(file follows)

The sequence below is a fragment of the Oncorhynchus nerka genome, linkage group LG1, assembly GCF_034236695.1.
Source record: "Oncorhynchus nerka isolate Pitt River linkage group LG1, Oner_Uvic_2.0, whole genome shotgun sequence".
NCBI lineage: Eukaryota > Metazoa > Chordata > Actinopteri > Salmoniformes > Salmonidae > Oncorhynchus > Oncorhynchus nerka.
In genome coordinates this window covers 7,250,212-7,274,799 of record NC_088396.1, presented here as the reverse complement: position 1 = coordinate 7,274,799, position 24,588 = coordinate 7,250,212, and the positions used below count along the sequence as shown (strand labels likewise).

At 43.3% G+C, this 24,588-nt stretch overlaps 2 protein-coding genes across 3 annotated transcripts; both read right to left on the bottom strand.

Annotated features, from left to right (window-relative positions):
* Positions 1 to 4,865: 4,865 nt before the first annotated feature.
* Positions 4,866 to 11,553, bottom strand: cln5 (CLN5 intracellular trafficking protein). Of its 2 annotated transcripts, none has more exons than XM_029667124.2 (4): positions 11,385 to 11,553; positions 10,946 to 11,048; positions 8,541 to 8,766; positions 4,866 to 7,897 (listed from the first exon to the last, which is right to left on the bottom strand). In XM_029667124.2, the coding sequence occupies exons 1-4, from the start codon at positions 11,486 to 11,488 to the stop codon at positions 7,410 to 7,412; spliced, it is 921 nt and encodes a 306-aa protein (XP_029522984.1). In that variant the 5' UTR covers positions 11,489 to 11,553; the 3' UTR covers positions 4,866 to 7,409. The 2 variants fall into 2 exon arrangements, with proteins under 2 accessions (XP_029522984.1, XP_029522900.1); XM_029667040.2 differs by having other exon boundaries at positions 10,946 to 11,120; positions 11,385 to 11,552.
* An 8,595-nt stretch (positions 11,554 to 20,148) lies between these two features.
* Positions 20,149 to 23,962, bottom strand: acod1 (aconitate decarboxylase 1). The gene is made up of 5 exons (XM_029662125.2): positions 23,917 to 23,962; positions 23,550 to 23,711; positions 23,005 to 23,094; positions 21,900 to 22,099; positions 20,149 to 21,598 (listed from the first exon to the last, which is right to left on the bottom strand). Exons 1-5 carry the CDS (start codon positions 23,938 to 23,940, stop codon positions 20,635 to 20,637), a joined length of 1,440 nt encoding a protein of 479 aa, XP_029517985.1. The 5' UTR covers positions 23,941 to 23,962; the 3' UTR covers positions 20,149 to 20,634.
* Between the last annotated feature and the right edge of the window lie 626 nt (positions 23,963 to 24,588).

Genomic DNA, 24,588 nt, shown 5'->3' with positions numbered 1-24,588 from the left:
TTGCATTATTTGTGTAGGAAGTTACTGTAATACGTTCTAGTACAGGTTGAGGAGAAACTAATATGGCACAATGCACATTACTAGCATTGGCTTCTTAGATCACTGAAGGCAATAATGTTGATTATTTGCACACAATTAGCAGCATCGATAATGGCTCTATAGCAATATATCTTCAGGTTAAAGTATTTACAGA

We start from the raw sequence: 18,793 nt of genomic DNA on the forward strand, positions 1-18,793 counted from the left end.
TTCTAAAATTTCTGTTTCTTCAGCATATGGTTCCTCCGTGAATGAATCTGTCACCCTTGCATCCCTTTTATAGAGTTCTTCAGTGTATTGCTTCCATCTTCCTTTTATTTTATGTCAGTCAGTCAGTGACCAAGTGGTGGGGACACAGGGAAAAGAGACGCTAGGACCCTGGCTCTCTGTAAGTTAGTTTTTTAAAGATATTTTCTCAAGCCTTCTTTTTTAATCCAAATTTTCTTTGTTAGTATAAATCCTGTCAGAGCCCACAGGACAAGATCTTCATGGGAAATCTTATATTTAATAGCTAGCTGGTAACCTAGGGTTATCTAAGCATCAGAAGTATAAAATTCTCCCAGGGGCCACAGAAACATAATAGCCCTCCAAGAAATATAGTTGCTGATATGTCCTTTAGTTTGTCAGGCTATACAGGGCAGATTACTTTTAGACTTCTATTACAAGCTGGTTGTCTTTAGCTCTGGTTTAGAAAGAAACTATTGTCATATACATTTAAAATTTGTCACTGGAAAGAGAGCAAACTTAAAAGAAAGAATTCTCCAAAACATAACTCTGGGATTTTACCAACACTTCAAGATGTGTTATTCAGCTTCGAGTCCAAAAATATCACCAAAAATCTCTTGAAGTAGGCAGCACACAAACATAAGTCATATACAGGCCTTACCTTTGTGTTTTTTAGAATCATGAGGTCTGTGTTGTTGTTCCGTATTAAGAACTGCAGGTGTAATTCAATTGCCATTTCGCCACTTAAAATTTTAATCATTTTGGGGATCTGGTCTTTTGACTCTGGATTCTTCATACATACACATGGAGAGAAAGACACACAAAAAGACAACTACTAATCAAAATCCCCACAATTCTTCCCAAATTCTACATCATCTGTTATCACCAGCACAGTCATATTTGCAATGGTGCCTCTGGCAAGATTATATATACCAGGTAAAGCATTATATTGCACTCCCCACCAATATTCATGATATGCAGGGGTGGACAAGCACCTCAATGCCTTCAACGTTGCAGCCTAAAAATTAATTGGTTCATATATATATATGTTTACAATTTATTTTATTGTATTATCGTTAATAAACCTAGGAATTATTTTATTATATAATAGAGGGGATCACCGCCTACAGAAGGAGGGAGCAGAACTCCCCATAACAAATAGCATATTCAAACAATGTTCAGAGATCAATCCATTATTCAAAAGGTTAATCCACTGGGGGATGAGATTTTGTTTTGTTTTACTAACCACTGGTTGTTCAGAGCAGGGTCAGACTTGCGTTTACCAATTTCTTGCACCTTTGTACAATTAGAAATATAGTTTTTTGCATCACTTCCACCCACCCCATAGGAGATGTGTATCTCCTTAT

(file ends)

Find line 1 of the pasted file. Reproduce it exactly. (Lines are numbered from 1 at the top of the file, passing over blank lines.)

The sequence below is a fragment of the Oncorhynchus nerka genome, linkage group LG1, assembly GCF_034236695.1.